Katie Gardenia, who originally opened The Bubble Room 38 years ago, will be recounting the early years of the restaurant next Tuesday in the Captiva Ballroom at South Seas Island Resort.
Gardenia initially came to Captiva in 1978 to get married.
"I had never been to Florida, I'm from Texas so we drove all the way through Florida and I thought it was absolutely horrible with all the billboards and everything and then we came over the bridge and down the winding road with the Australian pines almost like a canopy over the road, I fell in love with it," Gardenia said.
Katie Gardenia, previous owner of The Bubble Room, will share her early memories of the restaurant March 14 at South Seas Island Resort.
Gardenia and her then-husband made a permanent move to the island and purchased The Owl and the Pussy Cat gift shop with hopes of turning it into a restaurant. After months of hard work, Gardenia opened The Bubble Room May 27, 1979. For the first few months, they lived upstairs above the restaurant.
"It took much longer than we thought, so we ran out of money and we didn't get to do the kind of restaurant we wanted to do," Gardenia said.
The restaurant's name is derived from her grandmother's bubble lights that she used to decorate her Christmas tree with.
What: Captiva Island Historical Society presents Katie Gardenia
When: Tuesday, March 14
Where: South Seas Island Resort's Captiva Ballroom
Time: 5:30 to 6 p.m. - Complimentary hors d'oeuvres, Bubble Room desserts and a cash bar. Program begins at 6 p.m. First come, first seated.
Basically, it was a throw-together which was going to change after we made some money," she said.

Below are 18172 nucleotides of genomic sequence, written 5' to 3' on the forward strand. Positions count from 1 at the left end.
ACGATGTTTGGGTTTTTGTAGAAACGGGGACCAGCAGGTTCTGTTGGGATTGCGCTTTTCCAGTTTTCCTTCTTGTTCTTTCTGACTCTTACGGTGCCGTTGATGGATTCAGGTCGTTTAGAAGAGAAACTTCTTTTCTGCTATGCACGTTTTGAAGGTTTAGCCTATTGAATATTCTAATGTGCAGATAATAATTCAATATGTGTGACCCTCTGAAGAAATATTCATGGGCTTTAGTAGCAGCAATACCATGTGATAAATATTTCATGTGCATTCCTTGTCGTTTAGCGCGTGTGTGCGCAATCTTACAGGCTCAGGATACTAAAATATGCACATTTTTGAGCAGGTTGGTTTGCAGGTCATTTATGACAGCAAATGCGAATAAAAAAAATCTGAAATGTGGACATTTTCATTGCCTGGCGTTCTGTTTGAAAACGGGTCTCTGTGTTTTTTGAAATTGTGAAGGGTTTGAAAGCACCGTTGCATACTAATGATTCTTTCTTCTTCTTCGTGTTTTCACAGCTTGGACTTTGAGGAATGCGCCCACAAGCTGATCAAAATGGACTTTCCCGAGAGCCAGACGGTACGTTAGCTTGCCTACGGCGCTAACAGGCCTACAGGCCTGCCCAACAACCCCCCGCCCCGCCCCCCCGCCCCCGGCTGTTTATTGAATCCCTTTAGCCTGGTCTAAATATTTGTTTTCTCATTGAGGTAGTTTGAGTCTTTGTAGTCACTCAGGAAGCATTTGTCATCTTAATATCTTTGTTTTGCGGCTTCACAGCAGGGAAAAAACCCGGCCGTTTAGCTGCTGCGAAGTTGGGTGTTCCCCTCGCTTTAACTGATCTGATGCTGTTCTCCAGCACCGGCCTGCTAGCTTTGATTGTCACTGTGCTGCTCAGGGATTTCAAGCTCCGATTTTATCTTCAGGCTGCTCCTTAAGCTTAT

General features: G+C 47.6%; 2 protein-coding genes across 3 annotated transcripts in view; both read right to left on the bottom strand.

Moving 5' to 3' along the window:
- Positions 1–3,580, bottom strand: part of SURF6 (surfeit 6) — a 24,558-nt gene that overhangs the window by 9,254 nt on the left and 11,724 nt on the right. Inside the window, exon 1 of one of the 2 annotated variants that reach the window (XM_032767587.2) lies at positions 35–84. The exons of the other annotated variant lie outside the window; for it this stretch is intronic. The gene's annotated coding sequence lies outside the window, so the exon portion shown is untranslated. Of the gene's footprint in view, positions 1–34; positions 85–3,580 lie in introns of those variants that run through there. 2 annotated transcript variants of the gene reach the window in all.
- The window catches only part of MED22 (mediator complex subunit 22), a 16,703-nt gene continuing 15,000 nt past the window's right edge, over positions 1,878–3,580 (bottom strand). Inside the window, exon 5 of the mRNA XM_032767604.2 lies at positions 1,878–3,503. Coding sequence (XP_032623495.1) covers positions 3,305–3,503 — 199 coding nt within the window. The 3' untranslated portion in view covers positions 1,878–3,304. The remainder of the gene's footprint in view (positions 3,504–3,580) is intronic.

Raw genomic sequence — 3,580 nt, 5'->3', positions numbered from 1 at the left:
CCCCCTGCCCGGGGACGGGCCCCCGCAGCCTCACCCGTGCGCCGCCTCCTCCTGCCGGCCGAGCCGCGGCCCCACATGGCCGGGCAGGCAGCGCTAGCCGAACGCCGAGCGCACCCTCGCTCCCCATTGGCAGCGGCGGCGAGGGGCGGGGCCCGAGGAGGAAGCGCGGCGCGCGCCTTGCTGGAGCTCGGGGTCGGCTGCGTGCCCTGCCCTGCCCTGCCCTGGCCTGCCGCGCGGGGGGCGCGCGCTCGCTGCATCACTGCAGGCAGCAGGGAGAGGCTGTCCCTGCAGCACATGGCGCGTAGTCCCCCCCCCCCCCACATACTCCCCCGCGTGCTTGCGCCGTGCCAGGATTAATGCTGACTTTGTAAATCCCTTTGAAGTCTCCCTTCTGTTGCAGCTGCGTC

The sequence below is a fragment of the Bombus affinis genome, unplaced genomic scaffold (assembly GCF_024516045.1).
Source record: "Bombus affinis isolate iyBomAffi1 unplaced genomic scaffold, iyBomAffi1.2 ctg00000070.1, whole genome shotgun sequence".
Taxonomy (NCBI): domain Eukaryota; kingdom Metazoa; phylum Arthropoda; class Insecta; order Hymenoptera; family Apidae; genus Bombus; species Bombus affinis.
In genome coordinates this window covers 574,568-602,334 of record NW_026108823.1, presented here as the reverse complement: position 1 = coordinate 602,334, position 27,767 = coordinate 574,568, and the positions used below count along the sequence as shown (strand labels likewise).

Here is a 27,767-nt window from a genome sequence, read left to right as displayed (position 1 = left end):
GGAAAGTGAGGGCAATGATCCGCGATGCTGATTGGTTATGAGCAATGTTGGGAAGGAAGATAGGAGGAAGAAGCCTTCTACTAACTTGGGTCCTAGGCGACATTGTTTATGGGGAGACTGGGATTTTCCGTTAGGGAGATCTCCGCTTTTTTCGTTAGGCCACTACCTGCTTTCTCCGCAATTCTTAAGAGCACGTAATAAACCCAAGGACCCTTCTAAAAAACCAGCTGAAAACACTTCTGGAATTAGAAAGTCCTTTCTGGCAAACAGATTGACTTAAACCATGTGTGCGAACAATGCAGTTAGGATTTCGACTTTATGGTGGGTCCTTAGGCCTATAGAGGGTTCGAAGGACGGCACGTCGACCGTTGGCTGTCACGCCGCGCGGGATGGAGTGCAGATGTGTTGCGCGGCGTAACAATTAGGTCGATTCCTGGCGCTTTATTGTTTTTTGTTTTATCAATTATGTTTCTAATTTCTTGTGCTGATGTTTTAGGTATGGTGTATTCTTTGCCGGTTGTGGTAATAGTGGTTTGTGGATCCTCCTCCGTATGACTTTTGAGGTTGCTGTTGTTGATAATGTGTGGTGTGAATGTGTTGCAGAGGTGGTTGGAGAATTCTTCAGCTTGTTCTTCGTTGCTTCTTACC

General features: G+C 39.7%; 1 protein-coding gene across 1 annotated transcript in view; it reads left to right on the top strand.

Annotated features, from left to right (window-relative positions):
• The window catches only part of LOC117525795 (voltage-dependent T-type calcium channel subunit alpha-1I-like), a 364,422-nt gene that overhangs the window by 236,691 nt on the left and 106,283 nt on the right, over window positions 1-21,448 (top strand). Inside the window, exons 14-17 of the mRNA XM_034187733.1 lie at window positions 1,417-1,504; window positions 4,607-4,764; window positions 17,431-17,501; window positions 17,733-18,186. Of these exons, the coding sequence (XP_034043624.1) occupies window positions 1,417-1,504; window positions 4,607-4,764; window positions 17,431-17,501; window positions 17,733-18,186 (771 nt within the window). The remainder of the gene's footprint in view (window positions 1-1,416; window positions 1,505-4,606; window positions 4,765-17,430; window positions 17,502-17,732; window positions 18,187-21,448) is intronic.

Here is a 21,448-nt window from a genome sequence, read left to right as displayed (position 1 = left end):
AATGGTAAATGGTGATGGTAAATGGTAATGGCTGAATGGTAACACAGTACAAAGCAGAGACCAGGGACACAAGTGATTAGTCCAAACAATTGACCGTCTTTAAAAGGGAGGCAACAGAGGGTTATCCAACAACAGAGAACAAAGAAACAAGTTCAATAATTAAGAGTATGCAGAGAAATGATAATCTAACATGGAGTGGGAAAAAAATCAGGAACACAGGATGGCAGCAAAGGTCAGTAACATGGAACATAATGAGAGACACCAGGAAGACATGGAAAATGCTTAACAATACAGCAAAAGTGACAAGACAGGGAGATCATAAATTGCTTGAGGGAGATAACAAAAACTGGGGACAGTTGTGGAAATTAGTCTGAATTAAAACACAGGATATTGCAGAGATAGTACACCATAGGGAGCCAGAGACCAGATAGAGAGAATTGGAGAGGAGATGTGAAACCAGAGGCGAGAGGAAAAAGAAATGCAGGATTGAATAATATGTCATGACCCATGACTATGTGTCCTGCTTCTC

Since Gardenia did not have much money for advertising, she made her own brochures and went down to Bailey's herself and put them on every car's windshield in the parking lot.
"The first night we opened at 5 p.m. and nobody came and nobody came and I kept thinking 'Well this isn't so good' and then around 6:30 p.m., we had 27 seats seat full," Gardenia said.
As the restaurant became more popular, Gardenia had to keep on adding rooms then eventually use the upstairs area where she lived for dining.
"For the first year, I did not leave that building. I was there baking and cooking. I didn't own a freezer so every day, I'd start from scratch and make my own sticky buns and bread. It was a labor of love," she said.
Many of the obscure items found in The Bubble Room came from stores she went to all across the U.S. and from patrons who dropped things off at the back door.
"I'd look up and someone would be holding a Shirley Temple doll that was their grandmother's," she said.
Most of the recipes came from her grandmother, the other ones she says were "accidents."
"My grandmother had a restaurant in Cleveland, Ohio, and she was from Poland and didn't speak English. Her one word was "consistency," it had to be the same everyday and that's what I believe in. I learned how to bake from her but I never thought I'd be baking 19 different desserts a day and bread and buns," she laughs.
Gardenia said that one of her favorite aspects of owning The Bubble Room were the unique people she met along the way.
"There was a couple who used to come over, they owned a private island and they would come by boat. They would bring me mangoes and avocados. One night, he brought me a brown paper bag and I opened it up and everybody in the dining room said I screamed so loud they could hear out there. He brought me frog legs with all their toe nails painted," Gardenia said.
Eventually, Gardenia sold her restaurant in 1989 and moved on to new adventures. She now lives in North Carolina in a 200-year-old post office that also houses her gallery.
In the meantime, she released her memoir, "A Bubble Moment" in 2011. She also still makes her signature hand-crafted dolls which she has sold to various collectors all over the world. Gardenia has a new children's book in the works as well and she will be redesigning the menu again for The Bubble Room. She said the current owners still keep her very involved.
"I'm so proud of them. They've kept it the standards to what I would have wanted," she said.